Golden Recap: NPS Meeting on Denali Fees
In 2009 the National Park Service announced that a significant climbing fee increase (from $200 to $500) could go into effect on Denali and Mt. Foraker as early as 2012. On Tuesday night at AAC headquarters in Golden, CO, the NPS hosted one of five open houses on this issue. The purpose of Denali National Park’s “public involvement process” was to determine whether “the current mountaineering program is the most cost effective, efficient and safe program we can devise?”
About 25 community members and representatives from the AAC, Access Fund, and American Mountain Guides Association (AMGA) were present for the two-part gathering. Denali’s South District Ranger John Leonard opened the night with a 30-minute presentation detailing the scope and cost of the mountaineering program in its current incarnation. The audience then engaged with Leonard, Chief Park Ranger Peter Armington and Assistant Superintendent Elwood Lynn in a three-hour discussion of the future program, what it would cost, and where shortfall funds might come from.
A synopsis of the evening’s discussion is detailed below. Formal, collective comments from the AAC, Access Fund, and AMGA that may guide those wishing to send input to the NPS before the public comment deadline: January 31, 2011, can be found on our Facebook Page. Or, use the Access Fund’s convenient letter writing tool. A similar tool can be used to comment on the proposed Rainier fee hike as well.
Comment letters should include, in concrete terms:
- what the climbing program should and should not include
- how should the park pay for that program
John Leonard detailed the components of Denali’s climbing program. Funds are expected to go toward the following:
- Resource management (garbage and human waste clean-up)
- Climber registration and education
- On-mountain staff
- Staff training
- Preventative search and rescue
- Helicopter program
- Medical facilities and staff
- On-mountain science/data collection
- Illegitimate guiding enforcement
The current program costs about $1.16 million per year, Peter Armington said. He explained that program funding comes from three places:
- Special Congressional appropriation for High Altitude Helicopter (approximately $440,000/year)
- Mountaineering use fees (currently $200/climber for Denali and Foraker; approximately $207,500/year)
- Concession franchise fees (commercial guide fees) and entrance/campground fees (remainder of “soft funds”)
The NPS employees stated that there is a $512,800 expected shortfall in the 2011 budget. Despite this figure, the following complications exist:
- Even though the park’s average cost per visitor is $37, Congress has mandated a $10 entrance fee. If this fee were raised, it could help cover current and future shortfalls.
- Given current infrastructure and staff, fixed costs account for about 80-85% of the Park’s budget, Armington said.
- Armington added that it is his opinion that the current staffing structure and infrastructure are ideal given the program’s mission (to keep park visitors safe, protect the mountain resource, and educate climbers, Leonard said). “I’m not prepared to change the [climbing program rescue and service] capacity without a change in our mission,” Armington said.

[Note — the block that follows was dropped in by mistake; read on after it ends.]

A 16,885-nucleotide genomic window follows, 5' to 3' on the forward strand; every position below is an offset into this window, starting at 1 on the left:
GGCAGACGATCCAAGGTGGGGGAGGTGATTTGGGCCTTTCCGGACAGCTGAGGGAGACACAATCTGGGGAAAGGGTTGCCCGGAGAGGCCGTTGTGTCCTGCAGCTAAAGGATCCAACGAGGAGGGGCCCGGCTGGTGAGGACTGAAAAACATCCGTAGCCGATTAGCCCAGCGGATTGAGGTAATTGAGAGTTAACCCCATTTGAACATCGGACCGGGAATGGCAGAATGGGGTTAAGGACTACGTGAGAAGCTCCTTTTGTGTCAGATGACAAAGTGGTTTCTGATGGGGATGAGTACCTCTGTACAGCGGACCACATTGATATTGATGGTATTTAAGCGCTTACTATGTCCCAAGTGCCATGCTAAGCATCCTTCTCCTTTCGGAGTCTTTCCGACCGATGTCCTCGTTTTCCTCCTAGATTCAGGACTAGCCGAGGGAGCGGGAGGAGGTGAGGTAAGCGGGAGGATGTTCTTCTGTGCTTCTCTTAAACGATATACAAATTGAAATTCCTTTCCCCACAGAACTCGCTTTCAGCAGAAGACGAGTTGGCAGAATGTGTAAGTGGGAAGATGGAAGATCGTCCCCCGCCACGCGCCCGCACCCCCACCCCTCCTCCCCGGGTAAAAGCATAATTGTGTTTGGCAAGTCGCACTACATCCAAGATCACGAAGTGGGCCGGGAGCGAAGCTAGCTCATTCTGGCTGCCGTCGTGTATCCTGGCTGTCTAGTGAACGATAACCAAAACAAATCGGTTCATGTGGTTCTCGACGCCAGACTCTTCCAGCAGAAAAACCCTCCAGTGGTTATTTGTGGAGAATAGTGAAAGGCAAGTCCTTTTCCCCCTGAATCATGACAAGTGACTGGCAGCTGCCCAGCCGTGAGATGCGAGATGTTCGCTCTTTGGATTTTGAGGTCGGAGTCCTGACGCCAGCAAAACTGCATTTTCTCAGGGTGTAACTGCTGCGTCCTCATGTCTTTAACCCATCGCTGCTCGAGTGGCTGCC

- If program costs were cut back further, the first thing to get cut would be climber registration, Armington said. This time-intensive program is the first filter in keeping inexperienced teams off the mountain.
- Using park soft funds for the climbing program without increasing revenue could result in the following potential closures: roads, campgrounds, and visitor centers.
To help in drafting comments, scroll through the National Park Service’s Powerpoint presentation (PDF) on the subject, including their budget numbers.
Suggestions for how to pay for the climbing program or how to save money included:
- Impose higher fees for foreign climbers
- Hunting-inspired deposit fee
- Mandatory rescue service/insurance for all climbers
- NPS/guiding concessionaire agreement to replace seasonal rangers
- Decrease NPS-provided amenities
- Disband climbing program entirely
- Cut “historic excesses” of the ranger program
- Raise entrance fees to levels consistent with other parks (Grand Teton National Park, for example, has a $25 entrance fee)
- More volunteer hours from climbers (10,000 hours/year already donated, Armington said)
Climbers also expressed concern about raising the fee from $200 to $500, as that proposed solution is not expected to eliminate the budget shortfall entirely. A $500 fee would discriminate against many climbers and, in fact, is likely to curb mountain use, decreasing the number of climbers paying special use fees that would support the climbing program.
Some mentioned that climbers are an “easy target” for increased fees because little approval is needed to increase an existing special-use fee, whereas more bureaucracy is required to increase or change other fee structures. Combined with the point in the above paragraph, some attendees brought up a concern about the long-term effect of “creeping” climber fees.
Some attendees reminded the rangers that climbers—despite being categorized as “special use” recreationists—are “a traditional and historic user group.”
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